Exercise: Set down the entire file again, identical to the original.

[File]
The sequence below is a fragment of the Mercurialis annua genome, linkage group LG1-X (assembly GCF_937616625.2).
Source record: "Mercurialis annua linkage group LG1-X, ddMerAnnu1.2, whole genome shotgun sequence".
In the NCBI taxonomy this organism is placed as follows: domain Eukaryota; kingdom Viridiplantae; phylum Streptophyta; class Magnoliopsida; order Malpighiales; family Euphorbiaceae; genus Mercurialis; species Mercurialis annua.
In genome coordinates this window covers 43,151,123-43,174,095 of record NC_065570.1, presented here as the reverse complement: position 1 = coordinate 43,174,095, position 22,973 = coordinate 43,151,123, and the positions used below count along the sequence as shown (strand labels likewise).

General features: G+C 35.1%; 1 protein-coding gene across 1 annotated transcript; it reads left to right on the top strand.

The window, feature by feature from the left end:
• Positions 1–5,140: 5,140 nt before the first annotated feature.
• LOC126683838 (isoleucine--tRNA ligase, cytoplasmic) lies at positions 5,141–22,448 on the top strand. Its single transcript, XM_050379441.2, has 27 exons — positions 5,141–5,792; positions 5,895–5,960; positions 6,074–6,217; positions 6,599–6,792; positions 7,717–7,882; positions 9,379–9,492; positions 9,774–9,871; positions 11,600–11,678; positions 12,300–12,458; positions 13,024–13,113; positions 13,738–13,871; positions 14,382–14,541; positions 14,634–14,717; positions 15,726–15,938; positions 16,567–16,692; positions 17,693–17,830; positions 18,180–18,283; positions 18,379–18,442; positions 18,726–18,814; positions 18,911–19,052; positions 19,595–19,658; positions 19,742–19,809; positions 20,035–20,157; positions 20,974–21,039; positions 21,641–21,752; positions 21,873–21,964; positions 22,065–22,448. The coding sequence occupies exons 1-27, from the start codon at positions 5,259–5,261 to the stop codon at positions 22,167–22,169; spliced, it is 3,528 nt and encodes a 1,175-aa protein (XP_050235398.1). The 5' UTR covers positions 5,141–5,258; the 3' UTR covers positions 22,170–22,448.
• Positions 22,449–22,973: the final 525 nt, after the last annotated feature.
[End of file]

The sequence below is a fragment of the Mercurialis annua genome, linkage group LG1-X (assembly GCF_937616625.2).
Source record: "Mercurialis annua linkage group LG1-X, ddMerAnnu1.2, whole genome shotgun sequence".
In the NCBI taxonomy this organism is placed as follows: domain Eukaryota; kingdom Viridiplantae; phylum Streptophyta; class Magnoliopsida; order Malpighiales; family Euphorbiaceae; genus Mercurialis; species Mercurialis annua.
In genome coordinates this window covers 43,151,123-43,174,095 of record NC_065570.1, presented here as the reverse complement: position 1 = coordinate 43,174,095, position 22,973 = coordinate 43,151,123, and the positions used below count along the sequence as shown (strand labels likewise).

General features: G+C 35.1%; 1 protein-coding gene across 1 annotated transcript; it reads left to right on the top strand.

The window, feature by feature from the left end:
• Positions 1–5,140: 5,140 nt before the first annotated feature.
• LOC126683838 (isoleucine--tRNA ligase, cytoplasmic) lies at positions 5,141–22,448 on the top strand. Its single transcript, XM_050379441.2, has 27 exons — positions 5,141–5,792; positions 5,895–5,960; positions 6,074–6,217; positions 6,599–6,792; positions 7,717–7,882; positions 9,379–9,492; positions 9,774–9,871; positions 11,600–11,678; positions 12,300–12,458; positions 13,024–13,113; positions 13,738–13,871; positions 14,382–14,541; positions 14,634–14,717; positions 15,726–15,938; positions 16,567–16,692; positions 17,693–17,830; positions 18,180–18,283; positions 18,379–18,442; positions 18,726–18,814; positions 18,911–19,052; positions 19,595–19,658; positions 19,742–19,809; positions 20,035–20,157; positions 20,974–21,039; positions 21,641–21,752; positions 21,873–21,964; positions 22,065–22,448. The coding sequence occupies exons 1-27, from the start codon at positions 5,259–5,261 to the stop codon at positions 22,167–22,169; spliced, it is 3,528 nt and encodes a 1,175-aa protein (XP_050235398.1). The 5' UTR covers positions 5,141–5,258; the 3' UTR covers positions 22,170–22,448.
• Positions 22,449–22,973: the final 525 nt, after the last annotated feature.